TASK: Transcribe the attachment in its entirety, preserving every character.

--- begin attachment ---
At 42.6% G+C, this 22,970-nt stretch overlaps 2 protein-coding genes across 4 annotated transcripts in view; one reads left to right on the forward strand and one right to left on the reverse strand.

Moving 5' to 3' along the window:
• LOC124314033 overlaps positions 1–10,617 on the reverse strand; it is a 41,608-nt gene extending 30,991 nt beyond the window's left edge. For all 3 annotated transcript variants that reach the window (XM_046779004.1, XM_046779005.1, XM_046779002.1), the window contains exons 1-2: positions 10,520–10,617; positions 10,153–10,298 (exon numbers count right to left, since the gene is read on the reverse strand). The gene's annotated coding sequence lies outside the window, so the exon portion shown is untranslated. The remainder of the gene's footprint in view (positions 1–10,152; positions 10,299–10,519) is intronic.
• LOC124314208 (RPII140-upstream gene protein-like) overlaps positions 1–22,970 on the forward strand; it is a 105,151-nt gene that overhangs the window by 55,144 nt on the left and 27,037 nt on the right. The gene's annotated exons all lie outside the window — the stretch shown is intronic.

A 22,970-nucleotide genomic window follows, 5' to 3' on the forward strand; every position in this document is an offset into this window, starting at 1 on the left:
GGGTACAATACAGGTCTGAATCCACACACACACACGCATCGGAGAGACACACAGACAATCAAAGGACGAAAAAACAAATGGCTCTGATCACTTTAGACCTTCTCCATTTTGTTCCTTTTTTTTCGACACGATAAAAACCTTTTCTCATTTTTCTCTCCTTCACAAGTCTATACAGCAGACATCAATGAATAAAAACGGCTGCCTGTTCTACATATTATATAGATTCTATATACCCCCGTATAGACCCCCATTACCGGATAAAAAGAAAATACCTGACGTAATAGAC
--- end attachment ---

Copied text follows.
At 42.6% G+C, this 22,970-nt stretch overlaps 2 protein-coding genes across 4 annotated transcripts in view; one reads left to right on the forward strand and one right to left on the reverse strand.

Moving 5' to 3' along the window:
• LOC124314033 overlaps positions 1–10,617 on the reverse strand; it is a 41,608-nt gene extending 30,991 nt beyond the window's left edge. For all 3 annotated transcript variants that reach the window (XM_046779004.1, XM_046779005.1, XM_046779002.1), the window contains exons 1-2: positions 10,520–10,617; positions 10,153–10,298 (exon numbers count right to left, since the gene is read on the reverse strand). The gene's annotated coding sequence lies outside the window, so the exon portion shown is untranslated. The remainder of the gene's footprint in view (positions 1–10,152; positions 10,299–10,519) is intronic.
• LOC124314208 (RPII140-upstream gene protein-like) overlaps positions 1–22,970 on the forward strand; it is a 105,151-nt gene that overhangs the window by 55,144 nt on the left and 27,037 nt on the right. The gene's annotated exons all lie outside the window — the stretch shown is intronic.

A 22,970-nucleotide genomic window follows, 5' to 3' on the forward strand; every position in this document is an offset into this window, starting at 1 on the left:
GGGTACAATACAGGTCTGAATCCACACACACACACGCATCGGAGAGACACACAGACAATCAAAGGACGAAAAAACAAATGGCTCTGATCACTTTAGACCTTCTCCATTTTGTTCCTTTTTTTTCGACACGATAAAAACCTTTTCTCATTTTTCTCTCCTTCACAAGTCTATACAGCAGACATCAATGAATAAAAACGGCTGCCTGTTCTACATATTATATAGATTCTATATACCCCCGTATAGACCCCCATTACCGGATAAAAAGAAAATACCTGACGTAATAGAC